"We're still in the very early stages of global advancement in corporate governance," Brown says. "A tremendous amount of work needs to be done."
Why is global corporate governance taking off now?
Corporate scandals in the USA and other countries have led to corporate reform laws such as the USA's Sarbanes-Oxley, aiming to strengthen corporate-governance rules.
Shareholders have suffered many billions of dollars in losses from major business scandals in recent years involving engineering firm Siemens in Germany, the Parmalat food-and-dairy company in Italy, energy giant Royal Dutch Shell in the Netherlands, China Aviation Oil in Singapore and other foreign firms.
"There's no question that the Enrons and WorldComs of the world have heightened the need for better governance, and that momentum has carried all over the globe," says Reena Aggarwal, a Georgetown University finance professor. "Everybody is trying to get their governance practices straight."
Global markets linked
Shareholders and companies also realize that the global financial markets are more closely linked than ever before, especially after the Asian financial crisis in the late 1990s led to debt crises in many countries and hastened the collapse of U.S. hedge fund Long-Term Capital Management.
Nor is shareholder activism likely to wane. Tens of millions of retiring workers in major economies will continue to feed the growth of activist pension and investment funds. Thousands of formerly state-run companies in Asia, Russia, Latin America and other regions will need much oversight as they join the financial markets and seek investors.
Advocates of tougher corporate governance face formidable hurdles, of course.
While shareholders fight for independent company boards and financial disclosure, many smaller economies abroad are dominated by family-run business dynasties such as the Wallenberg Group in Sweden or the Noboa conglomerate in Ecuador, says Randall Morck, a business professor at the University of Alberta.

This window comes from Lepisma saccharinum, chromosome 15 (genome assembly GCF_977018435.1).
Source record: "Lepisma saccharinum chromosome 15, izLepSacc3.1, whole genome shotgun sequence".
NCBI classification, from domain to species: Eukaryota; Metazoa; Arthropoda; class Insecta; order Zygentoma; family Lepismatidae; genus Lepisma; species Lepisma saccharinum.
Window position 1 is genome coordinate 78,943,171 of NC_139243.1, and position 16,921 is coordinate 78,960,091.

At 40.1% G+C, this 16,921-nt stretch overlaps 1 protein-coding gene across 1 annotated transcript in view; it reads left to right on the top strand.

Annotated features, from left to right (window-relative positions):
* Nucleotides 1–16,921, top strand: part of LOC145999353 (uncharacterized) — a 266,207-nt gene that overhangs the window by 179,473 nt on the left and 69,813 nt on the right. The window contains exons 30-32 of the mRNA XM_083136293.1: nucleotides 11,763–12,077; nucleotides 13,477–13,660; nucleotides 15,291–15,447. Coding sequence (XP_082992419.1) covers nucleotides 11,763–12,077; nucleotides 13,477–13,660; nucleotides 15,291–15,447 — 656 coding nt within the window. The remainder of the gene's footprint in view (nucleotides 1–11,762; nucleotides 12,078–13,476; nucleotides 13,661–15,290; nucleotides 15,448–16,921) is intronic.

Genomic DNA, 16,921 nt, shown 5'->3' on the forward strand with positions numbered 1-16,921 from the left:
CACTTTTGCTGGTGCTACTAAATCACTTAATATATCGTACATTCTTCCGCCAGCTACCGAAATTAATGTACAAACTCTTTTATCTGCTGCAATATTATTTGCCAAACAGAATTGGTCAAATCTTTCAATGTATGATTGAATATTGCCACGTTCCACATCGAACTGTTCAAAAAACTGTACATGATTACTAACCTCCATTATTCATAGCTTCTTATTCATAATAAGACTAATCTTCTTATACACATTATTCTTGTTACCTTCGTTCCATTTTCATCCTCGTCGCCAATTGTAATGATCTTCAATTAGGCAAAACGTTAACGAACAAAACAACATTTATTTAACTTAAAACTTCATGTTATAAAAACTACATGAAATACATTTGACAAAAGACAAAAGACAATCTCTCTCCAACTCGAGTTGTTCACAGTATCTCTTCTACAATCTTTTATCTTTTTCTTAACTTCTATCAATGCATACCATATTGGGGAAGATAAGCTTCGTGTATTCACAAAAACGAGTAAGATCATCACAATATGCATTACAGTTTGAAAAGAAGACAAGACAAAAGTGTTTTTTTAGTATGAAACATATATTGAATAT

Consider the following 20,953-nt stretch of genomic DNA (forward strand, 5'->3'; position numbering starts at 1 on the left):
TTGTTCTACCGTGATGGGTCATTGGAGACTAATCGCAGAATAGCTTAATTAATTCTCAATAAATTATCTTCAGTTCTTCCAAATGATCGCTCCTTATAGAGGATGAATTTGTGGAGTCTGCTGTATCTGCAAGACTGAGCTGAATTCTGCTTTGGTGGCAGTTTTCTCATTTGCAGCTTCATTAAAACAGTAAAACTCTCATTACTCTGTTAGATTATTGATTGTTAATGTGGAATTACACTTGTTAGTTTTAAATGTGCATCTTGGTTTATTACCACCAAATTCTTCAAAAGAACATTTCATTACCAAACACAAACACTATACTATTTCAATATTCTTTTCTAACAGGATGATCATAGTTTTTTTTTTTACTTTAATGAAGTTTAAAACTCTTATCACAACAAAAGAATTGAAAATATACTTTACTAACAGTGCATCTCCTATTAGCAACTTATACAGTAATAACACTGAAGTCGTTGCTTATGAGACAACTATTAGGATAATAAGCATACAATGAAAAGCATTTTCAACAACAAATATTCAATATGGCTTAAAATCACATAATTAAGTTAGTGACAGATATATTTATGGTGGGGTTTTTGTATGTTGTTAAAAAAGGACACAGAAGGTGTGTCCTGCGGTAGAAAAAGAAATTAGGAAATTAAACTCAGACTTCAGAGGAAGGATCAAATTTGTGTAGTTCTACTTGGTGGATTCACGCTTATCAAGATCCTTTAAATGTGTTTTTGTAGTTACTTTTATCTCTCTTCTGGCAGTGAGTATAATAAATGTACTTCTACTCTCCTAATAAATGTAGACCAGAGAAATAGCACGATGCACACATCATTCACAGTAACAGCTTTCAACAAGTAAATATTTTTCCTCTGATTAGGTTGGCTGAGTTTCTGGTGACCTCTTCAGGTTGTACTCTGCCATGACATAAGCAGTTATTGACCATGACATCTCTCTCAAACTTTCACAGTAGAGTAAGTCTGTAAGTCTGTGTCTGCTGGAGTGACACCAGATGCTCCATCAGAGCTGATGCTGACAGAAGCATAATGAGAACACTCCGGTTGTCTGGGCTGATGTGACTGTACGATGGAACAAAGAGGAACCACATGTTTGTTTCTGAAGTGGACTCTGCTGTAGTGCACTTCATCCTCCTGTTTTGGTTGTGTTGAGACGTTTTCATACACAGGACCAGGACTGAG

"You've got these old-moneyed family firms that are extremely powerful, especially in countries with relatively weak corporate-governance laws and unrealized accounting disclosure rules," Morck says. "They have tiny financial stakes, but huge voting power with multiple votes per share."
Kayla Gillan, a founding member of the Public Company Accounting Oversight Board, fears that protectionist politicians and legislation, such as an anti-takeover law just passed by Hungary, will "limit the ability of (foreign) investors to influence some countries and politicians."
Some overseas businesses simply fail to put corporate-governance policies into practice. While some European companies boast of having independent directors, the directors often have hidden business and family ties to companies, says Mauro Guillen, director of the Wharton School's Lauder Institute and a leading expert on corporate-governance issues in Europe.
"There's been some convergence but mostly superficial," Guillen says.
Some countries follow the West's lead in corporate-governance oversight and enforcement. Much of China's securities market rules are modeled after those in the USA and U.K., plus the governance guidelines of the Organization for Economic Cooperation and Development.
The China Securities Regulatory Commission (CSRC), which oversees China's 1,400 publicly listed companies, requires firms to follow a code of conduct, file quarterly and annual reports and follow tougher accounting rules based on international standards.
But as China's financial markets grow at a rapid pace, the regulator faces many obstacles, including corruption, directors controlled by company owners and family-run firms fronted by "puppets" of the real shareholders, according to Daochi Tong, the CSRC's deputy director-general, in an article on ICGN's website, www.icgn.org.
The SEC and business groups also are pushing to merge U.S. and global accounting standards to make it easier for companies to invest in other countries.
"Right now, the system is a maze of interpreted and reinterpreted rules," says David Hirschmann, vice president of the U.S. Chamber of Commerce. "With the capital markets going global and people investing across borders, you need one set of accounting standards to function efficiently."
Industry self-policing and government enforcement are monstrous tasks, though, with auditors and investigators overwhelmed by the thousands of companies they must monitor. And countries with long histories of corrupt judges and politicians could take decades, if ever, to build Western-style legal systems.
That leaves corporate-governance practices as a quick fix to make executives more accountable to shareholders. More often than not, countries and companies find that strong governance reassures shareholders and ultimately boosts their stock markets and economies, according to Aggarwal.
"You need some level of governance, and only then will investors come in," she says. "And when investors come in, they demand better disclosure and transparency. It feeds on itself."